One change for the better we are seeing - halting as it may be - is the recognition among major left-wing media outlets that Iraq's political progress is a complete game-changer, to the point where folks now agree on de facto victory in the conflict.
This morning's Los Angeles Times offers a noteworthy lead editorial on victory in Iraq, although the editors see increasing political accomodation as the signal to roll-up the deployment and bring the troops home:
It has taken nine bloody and difficult months, but the deployment of 30,000 additional U.S. troops appears at last to have brought not just a lull in the sectarian fighting in Iraq, but the first tangible steps toward genuine political reconciliation.There should be no irony in Iraq's political progress. It's only ironic to those who see American success as a shortcut to longstanding demands for a precipitous withdrawal.
Last week, the parliament passed a crucial package of legislation that reflects real compromise among the many factions on three of the thorniest issues that have bedeviled Iraq....
Ironically, all this good news might make it harder to get American military personnel out of the country. The better things go in Iraq, the less likely it is that U.S. generals (or politicians) will want to risk jeopardizing their hard-won gains by drawing down. Defense Secretary Robert M. Gates has agreed to a request by Gen. David H. Petraeus to return to the pre-surge level of about 130,000 troops by August, and then allow a "strategic pause" to evaluate whether more can come home.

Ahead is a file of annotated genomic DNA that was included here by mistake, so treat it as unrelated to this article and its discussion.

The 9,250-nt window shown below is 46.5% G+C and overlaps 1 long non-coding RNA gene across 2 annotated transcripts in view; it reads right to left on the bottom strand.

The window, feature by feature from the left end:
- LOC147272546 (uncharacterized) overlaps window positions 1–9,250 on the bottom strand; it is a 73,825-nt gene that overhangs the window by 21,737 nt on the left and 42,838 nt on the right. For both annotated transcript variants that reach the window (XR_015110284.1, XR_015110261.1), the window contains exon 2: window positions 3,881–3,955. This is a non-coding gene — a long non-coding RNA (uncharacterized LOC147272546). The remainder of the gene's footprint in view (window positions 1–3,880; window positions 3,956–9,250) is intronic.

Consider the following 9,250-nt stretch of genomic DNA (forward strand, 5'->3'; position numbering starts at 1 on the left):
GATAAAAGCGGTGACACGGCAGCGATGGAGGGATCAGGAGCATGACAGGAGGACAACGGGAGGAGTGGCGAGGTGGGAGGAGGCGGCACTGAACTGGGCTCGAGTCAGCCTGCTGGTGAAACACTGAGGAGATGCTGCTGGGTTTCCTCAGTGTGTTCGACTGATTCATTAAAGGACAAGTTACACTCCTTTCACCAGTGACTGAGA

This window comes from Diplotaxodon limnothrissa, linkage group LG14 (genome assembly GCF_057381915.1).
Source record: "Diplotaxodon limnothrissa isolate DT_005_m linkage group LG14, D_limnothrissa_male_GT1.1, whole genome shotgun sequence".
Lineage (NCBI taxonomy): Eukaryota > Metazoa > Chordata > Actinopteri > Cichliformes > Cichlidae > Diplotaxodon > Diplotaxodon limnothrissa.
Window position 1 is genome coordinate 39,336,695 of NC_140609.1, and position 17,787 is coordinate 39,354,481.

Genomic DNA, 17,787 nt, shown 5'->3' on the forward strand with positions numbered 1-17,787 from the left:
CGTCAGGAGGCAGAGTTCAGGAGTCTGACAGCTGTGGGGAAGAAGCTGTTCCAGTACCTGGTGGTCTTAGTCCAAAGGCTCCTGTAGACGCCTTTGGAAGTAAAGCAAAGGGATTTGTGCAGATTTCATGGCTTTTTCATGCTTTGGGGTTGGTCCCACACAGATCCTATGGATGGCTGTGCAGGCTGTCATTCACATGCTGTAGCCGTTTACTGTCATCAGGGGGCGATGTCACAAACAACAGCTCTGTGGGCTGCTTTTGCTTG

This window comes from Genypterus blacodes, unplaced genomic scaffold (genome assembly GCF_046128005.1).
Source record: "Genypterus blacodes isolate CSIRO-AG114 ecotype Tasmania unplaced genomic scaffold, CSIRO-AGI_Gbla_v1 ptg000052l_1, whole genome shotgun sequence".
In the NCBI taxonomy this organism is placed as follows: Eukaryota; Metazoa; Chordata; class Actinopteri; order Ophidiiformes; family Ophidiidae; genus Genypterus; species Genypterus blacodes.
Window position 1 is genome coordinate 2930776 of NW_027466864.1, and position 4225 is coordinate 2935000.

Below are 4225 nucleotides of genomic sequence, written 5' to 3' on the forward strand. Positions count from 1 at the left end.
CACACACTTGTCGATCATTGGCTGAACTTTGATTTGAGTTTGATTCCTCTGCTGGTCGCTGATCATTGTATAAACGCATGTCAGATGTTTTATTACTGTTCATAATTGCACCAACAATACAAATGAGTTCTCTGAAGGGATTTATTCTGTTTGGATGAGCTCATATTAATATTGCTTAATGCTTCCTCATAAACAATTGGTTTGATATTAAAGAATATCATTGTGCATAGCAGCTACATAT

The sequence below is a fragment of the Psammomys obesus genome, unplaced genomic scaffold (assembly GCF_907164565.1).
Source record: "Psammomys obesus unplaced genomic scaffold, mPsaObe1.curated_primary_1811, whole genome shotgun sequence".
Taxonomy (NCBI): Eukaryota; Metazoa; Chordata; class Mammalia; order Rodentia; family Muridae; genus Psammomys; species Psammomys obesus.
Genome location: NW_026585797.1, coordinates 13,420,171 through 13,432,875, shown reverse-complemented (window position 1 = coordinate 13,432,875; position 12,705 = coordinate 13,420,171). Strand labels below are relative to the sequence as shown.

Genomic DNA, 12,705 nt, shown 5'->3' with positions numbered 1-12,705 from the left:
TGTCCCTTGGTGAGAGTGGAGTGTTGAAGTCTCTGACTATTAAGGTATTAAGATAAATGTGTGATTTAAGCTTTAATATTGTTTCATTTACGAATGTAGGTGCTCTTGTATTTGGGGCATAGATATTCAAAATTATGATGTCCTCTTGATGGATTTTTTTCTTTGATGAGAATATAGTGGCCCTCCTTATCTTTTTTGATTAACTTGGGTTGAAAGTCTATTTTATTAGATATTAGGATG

Battlefield commanders know best how many troops are needed to keep the country stable, but as a political and economic matter, U.S. forces must leave Iraq eventually -- sooner, if voters choose a Democratic president, much later if the president-elect is Republican John McCain. Either way, the United States needs a logical, orderly exit strategy that minimizes the risk that civil war will resume when our troops leave.
If the momentum of Iraq's political surge is sustained, it's conceivable that the United States, having torn the country apart in an ill-conceived invasion and a disastrous occupation, could help glue the biggest pieces together on its way out the door. But building a decent government will probably prove even harder than curbing the violence. And even under the rosiest scenario, it will be our moral duty to provide large-scale political, military and humanitarian aid, including support for the refugees who are beginning to trickle back home, for many years to come.
Recall that the antiwar hordes have seized on McCain's remark that the U.S. will be in Iraq for 100 years.
A long time, sure, but is this so unreasonable? We've been in Germany and Japan for nearly 65 years - and this is after we imposed unconditional surrender on the German and the Japanese people, dropping nuclear weapons on the latter to end a war that some historians say Japan was prepared to wage down to the last man, woman, and child.
As the Times notes, we have a moral responsibility to continue with a program of military, economic, and humanitarian support in Iraq. It's irresponsible to perpetuate unhinged left-wing political demands for an "orderly exit," just at the time when the U.S. and Iraq are moving into the phase of a arger, enduring military-strategic partnership for the Middle East.
See also Memeorandum; and Captain's Quarters.